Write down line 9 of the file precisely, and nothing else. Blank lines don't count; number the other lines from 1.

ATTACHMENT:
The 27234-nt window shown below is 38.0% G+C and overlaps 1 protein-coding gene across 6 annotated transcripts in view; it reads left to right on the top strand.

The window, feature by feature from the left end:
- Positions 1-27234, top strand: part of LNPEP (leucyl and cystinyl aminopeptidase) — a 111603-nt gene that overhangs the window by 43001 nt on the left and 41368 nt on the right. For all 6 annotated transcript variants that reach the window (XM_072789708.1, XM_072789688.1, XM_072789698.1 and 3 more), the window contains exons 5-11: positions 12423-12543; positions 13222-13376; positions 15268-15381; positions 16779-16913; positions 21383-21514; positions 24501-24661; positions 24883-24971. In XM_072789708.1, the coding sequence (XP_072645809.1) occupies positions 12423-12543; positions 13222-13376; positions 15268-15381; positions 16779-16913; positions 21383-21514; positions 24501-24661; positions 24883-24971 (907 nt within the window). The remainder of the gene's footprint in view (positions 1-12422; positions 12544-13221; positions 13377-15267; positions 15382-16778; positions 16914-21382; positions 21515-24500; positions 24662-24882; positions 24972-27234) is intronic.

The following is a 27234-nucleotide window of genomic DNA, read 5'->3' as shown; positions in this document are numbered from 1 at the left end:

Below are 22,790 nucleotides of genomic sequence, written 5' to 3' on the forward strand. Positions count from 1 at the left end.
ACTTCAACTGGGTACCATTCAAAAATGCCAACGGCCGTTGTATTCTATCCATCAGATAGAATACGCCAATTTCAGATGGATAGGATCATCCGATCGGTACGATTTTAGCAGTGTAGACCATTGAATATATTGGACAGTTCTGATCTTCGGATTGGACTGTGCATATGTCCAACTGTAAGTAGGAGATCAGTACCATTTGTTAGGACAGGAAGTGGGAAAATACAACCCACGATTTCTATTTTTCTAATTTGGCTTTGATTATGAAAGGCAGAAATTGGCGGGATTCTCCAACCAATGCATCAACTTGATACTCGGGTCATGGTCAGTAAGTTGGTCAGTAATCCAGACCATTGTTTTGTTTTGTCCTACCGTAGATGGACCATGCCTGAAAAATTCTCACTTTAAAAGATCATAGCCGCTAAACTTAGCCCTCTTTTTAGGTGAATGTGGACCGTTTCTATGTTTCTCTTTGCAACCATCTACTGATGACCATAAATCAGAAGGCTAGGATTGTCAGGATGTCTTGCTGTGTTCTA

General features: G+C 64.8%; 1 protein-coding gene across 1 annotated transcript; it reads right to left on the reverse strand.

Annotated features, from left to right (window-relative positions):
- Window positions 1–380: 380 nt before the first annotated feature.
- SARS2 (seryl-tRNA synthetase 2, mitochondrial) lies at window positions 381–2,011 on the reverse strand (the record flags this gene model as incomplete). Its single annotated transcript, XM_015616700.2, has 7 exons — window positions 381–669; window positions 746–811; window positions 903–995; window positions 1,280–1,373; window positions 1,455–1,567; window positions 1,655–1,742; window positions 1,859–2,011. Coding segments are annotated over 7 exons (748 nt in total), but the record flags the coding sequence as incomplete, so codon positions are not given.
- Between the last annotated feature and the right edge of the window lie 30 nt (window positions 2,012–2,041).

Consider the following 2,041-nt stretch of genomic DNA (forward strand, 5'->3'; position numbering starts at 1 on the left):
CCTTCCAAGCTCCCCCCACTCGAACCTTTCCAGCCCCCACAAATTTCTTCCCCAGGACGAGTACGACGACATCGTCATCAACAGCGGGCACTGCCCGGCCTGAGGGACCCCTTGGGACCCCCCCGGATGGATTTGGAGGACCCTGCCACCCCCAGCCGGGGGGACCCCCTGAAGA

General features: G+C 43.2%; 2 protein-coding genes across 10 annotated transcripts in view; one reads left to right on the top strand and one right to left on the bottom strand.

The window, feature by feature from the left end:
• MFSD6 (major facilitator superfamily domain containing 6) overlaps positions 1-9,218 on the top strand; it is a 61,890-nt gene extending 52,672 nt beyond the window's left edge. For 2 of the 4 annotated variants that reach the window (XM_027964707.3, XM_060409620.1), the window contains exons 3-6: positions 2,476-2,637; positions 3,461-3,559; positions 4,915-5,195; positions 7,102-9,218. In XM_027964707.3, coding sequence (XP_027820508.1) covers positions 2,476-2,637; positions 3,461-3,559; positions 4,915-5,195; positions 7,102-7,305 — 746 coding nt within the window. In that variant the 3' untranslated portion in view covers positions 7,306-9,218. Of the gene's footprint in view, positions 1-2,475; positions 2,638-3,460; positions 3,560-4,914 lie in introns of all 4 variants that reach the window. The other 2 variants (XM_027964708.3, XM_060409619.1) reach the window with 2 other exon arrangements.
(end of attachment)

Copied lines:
- Window positions 1–380: 380 nt before the first annotated feature.